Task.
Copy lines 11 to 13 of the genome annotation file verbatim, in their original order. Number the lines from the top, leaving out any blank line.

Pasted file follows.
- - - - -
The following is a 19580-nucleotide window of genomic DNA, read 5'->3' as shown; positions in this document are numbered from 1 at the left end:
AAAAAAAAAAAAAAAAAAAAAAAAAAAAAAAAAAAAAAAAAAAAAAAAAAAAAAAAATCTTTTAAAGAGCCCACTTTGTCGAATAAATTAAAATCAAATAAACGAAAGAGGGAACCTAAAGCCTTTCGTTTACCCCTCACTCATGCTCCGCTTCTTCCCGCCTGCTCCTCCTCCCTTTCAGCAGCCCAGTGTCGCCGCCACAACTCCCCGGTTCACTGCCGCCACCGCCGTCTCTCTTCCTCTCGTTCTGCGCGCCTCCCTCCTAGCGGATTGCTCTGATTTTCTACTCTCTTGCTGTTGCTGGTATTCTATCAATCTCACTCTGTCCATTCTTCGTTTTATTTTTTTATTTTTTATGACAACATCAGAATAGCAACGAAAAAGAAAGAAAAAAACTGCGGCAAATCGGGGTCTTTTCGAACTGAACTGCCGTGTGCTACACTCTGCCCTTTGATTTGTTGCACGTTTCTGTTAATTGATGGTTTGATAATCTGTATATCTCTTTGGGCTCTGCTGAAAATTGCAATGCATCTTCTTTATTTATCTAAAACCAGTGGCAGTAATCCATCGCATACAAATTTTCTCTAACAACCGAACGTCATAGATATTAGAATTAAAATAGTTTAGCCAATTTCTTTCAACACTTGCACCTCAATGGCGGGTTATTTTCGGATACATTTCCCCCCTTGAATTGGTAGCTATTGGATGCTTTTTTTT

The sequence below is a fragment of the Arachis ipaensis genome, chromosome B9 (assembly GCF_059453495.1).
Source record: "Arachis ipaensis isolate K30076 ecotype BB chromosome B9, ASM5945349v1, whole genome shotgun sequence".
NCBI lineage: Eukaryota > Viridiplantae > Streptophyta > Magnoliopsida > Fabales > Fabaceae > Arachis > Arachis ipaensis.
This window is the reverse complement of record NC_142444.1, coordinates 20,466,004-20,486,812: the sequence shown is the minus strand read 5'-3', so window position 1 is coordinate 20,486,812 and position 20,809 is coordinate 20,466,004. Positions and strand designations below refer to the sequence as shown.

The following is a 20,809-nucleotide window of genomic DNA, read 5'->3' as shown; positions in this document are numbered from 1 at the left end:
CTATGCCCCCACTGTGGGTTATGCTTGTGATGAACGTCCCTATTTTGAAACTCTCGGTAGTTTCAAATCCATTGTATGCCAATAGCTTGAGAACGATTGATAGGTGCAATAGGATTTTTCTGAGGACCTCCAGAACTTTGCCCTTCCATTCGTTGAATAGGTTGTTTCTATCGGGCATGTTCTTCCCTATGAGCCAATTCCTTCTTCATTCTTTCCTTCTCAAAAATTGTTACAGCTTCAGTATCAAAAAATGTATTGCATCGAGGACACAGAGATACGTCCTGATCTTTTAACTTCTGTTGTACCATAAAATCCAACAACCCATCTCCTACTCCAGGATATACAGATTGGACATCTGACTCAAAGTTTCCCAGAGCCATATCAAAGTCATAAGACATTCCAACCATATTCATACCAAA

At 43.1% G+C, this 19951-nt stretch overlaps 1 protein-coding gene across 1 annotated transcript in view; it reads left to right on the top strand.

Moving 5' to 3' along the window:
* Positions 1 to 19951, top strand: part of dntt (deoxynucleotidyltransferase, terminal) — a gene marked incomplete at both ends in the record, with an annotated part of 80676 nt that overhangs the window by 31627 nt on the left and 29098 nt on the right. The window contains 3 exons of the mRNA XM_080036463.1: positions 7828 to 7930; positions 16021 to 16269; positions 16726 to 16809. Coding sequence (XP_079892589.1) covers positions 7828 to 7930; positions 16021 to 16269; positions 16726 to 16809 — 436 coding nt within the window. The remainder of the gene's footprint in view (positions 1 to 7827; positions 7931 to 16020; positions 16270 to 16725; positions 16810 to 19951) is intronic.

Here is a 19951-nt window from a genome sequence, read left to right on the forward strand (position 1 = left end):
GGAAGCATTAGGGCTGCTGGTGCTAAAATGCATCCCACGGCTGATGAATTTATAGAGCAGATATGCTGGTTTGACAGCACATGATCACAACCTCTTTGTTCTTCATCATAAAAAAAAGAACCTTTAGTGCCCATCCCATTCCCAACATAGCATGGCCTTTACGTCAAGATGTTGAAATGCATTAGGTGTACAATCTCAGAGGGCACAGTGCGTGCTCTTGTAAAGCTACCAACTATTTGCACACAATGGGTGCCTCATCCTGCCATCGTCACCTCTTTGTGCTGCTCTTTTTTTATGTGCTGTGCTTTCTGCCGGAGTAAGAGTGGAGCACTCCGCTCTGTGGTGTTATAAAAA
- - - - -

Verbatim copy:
* Positions 1 to 19951, top strand: part of dntt (deoxynucleotidyltransferase, terminal) — a gene marked incomplete at both ends in the record, with an annotated part of 80676 nt that overhangs the window by 31627 nt on the left and 29098 nt on the right. The window contains 3 exons of the mRNA XM_080036463.1: positions 7828 to 7930; positions 16021 to 16269; positions 16726 to 16809. Coding sequence (XP_079892589.1) covers positions 7828 to 7930; positions 16021 to 16269; positions 16726 to 16809 — 436 coding nt within the window. The remainder of the gene's footprint in view (positions 1 to 7827; positions 7931 to 16020; positions 16270 to 16725; positions 16810 to 19951) is intronic.

Here is a 19951-nt window from a genome sequence, read left to right on the forward strand (position 1 = left end):
GGAAGCATTAGGGCTGCTGGTGCTAAAATGCATCCCACGGCTGATGAATTTATAGAGCAGATATGCTGGTTTGACAGCACATGATCACAACCTCTTTGTTCTTCATCATAAAAAAAAGAACCTTTAGTGCCCATCCCATTCCCAACATAGCATGGCCTTTACGTCAAGATGTTGAAATGCATTAGGTGTACAATCTCAGAGGGCACAGTGCGTGCTCTTGTAAAGCTACCAACTATTTGCACACAATGGGTGCCTCATCCTGCCATCGTCACCTCTTTGTGCTGCTCTTTTTTTATGTGCTGTGCTTTCTGCCGGAGTAAGAGTGGAGCACTCCGCTCTGTGGTGTTATAAAAA